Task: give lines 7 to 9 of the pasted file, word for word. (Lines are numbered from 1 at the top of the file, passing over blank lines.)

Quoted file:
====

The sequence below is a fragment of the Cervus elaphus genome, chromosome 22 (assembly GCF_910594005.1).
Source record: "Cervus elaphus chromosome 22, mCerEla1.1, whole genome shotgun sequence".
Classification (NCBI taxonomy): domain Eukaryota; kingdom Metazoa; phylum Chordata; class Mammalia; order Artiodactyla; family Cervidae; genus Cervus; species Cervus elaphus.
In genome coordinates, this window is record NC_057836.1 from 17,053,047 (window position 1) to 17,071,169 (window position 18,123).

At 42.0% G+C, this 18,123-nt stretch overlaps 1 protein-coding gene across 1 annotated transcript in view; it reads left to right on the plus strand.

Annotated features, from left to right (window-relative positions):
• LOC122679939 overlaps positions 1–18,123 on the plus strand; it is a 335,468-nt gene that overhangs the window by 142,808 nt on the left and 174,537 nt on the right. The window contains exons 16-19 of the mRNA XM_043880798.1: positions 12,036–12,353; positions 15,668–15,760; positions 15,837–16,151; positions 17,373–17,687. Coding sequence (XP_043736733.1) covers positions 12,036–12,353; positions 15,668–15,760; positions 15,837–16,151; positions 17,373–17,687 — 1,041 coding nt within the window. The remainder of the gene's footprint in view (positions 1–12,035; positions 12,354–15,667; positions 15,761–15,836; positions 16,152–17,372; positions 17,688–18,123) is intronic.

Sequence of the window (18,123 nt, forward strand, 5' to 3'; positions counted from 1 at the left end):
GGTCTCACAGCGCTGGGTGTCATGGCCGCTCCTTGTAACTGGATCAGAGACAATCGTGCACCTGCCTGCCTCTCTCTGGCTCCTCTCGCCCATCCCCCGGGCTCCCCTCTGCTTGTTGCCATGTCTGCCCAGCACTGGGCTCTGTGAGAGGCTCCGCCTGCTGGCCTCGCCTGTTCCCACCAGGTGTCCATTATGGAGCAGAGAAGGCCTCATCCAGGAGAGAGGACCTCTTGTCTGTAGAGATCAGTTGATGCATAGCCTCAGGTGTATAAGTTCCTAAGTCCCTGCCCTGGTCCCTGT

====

• LOC122679939 overlaps positions 1–18,123 on the plus strand; it is a 335,468-nt gene that overhangs the window by 142,808 nt on the left and 174,537 nt on the right. The window contains exons 16-19 of the mRNA XM_043880798.1: positions 12,036–12,353; positions 15,668–15,760; positions 15,837–16,151; positions 17,373–17,687. Coding sequence (XP_043736733.1) covers positions 12,036–12,353; positions 15,668–15,760; positions 15,837–16,151; positions 17,373–17,687 — 1,041 coding nt within the window. The remainder of the gene's footprint in view (positions 1–12,035; positions 12,354–15,667; positions 15,761–15,836; positions 16,152–17,372; positions 17,688–18,123) is intronic.

Sequence of the window (18,123 nt, forward strand, 5' to 3'; positions counted from 1 at the left end):
GGTCTCACAGCGCTGGGTGTCATGGCCGCTCCTTGTAACTGGATCAGAGACAATCGTGCACCTGCCTGCCTCTCTCTGGCTCCTCTCGCCCATCCCCCGGGCTCCCCTCTGCTTGTTGCCATGTCTGCCCAGCACTGGGCTCTGTGAGAGGCTCCGCCTGCTGGCCTCGCCTGTTCCCACCAGGTGTCCATTATGGAGCAGAGAAGGCCTCATCCAGGAGAGAGGACCTCTTGTCTGTAGAGATCAGTTGATGCATAGCCTCAGGTGTATAAGTTCCTAAGTCCCTGCCCTGGTCCCTGT